Even in Europe, British levels of tactility do not represent the norm. Dunbar’s research group has found that Italians, among others, are more touchy-feely than northern Europeans (perhaps the group also found, in its travels to Italy, that the Pope is Catholic). The Japanese and Russians are as averse to bodily contact as us British. “That said, we do an awful lot of patting on the back, and clapping arms around the shoulders, during the course of normal conversations.”

But why is there this cross-cultural difference? One wonders whether it’s somehow related to the climate; Dunbar, by way of contradiction, refers to the surprisingly tactile Finns. “It’s bizarre, really, but some of these cultural habits have very, very deep roots, way back, so whether it has anything to do with Germanic cultures, going back into the mists of time pre-Romans, I don’t know.”

Real Madrid’s French forward Karim Benzema and the Croatian midfielder Luka Modric hold hands during a training session in May (Getty Images)
Real Madrid’s French forward Karim Benzema and the Croatian midfielder Luka Modric hold hands during a training session in May (Getty Images)

These ancient cultural differences persist, says Dunbar, citing the Romans’ horror at the amount of boozing enjoyed by the hardy Germanic and Celtic tribes at the Empire’s northern extremes. Of the drinking, Dunbar says: “The Romans were simply dumbstruck. They couldn’t understand why people were doing that. And we’re still doing it! That’s exactly what Brits and Germans do when they go on holiday to Marbella or whatever, while the Italians and the Spanish are quietly sipping a glass of wine.”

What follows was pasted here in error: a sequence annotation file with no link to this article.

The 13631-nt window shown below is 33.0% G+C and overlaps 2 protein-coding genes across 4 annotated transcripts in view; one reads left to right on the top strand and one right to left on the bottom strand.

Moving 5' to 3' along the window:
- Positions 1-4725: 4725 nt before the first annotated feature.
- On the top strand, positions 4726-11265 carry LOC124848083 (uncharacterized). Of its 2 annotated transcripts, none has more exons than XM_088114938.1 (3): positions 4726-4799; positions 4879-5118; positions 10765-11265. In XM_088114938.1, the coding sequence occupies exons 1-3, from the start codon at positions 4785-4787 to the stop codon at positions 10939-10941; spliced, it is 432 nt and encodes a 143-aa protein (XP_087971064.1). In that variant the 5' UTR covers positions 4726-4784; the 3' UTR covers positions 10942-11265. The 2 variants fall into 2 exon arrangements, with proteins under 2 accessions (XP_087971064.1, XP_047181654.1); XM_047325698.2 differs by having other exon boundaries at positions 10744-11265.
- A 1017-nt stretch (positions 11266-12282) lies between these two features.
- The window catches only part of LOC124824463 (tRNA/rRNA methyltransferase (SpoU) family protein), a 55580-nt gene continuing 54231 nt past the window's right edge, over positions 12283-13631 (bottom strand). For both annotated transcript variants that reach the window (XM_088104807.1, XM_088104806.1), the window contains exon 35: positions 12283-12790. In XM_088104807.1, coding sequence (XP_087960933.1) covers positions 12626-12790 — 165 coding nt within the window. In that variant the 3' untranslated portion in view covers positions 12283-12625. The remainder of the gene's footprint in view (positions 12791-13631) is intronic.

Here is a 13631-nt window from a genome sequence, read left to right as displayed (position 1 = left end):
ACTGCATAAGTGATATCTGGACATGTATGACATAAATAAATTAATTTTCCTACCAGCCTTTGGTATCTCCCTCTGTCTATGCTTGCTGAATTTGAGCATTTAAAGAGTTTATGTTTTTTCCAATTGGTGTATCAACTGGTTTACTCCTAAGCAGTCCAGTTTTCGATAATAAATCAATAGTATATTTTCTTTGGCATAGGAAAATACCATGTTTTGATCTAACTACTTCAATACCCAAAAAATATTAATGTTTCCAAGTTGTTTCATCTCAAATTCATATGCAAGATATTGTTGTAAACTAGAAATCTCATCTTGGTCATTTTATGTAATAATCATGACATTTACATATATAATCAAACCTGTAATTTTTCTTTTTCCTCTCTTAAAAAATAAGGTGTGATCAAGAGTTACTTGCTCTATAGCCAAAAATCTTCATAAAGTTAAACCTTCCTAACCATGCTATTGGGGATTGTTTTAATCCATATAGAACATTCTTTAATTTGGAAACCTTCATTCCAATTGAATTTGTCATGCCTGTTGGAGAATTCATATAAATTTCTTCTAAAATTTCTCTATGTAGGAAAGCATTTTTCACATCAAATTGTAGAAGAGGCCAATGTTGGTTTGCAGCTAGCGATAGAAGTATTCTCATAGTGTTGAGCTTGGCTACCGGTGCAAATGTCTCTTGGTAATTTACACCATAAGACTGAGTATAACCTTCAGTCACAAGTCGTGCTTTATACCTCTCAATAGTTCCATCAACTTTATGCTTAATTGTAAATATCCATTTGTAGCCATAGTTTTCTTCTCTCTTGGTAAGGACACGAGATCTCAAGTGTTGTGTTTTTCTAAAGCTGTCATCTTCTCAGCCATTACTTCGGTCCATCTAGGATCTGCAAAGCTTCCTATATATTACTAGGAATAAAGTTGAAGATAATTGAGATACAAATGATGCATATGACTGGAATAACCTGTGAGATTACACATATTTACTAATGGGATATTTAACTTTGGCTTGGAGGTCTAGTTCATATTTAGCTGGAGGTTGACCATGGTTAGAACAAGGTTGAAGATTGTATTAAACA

It is not solely among Italians and Spaniards that hand-holding is unremarkable. Women, says Dunbar, are “much more touchy-feely than men are. That was very clear in our surveys, right the way across these countries, including Japan. What we were looking at was where, on their body, people were happy to be touched by other people or to touch other people. Women were much happier about being touched over a large proportion of their body than men were, across all these cultures, and very consistently.”

This is symptomatic of the main difference, in Dunbar’s view, between intra-male and intra-female friendships. Female friendships, Dunbar says, “in general are much more intense, at the best of times, than men’s. Men’s are a lot more casual.” (Dunbar seems to enjoy poking fun at male friendship, telling me in a previous interview that men will be friends with anyone who can lift a pint.) “So you anticipate a lot less physical contact with men anywhere. Part of the problem here is the usual one of people inferring all from some, so people from ice-cold Britain going to Arabia and seeing a couple of blokes walking down the road holding hands, and going, ‘Look, they all do it.’

“The answer,” says Dunbar, beginning to chuckle, “is, ‘No… it’s subtle, depending on their relationship and the age of the relationship and so forth.’”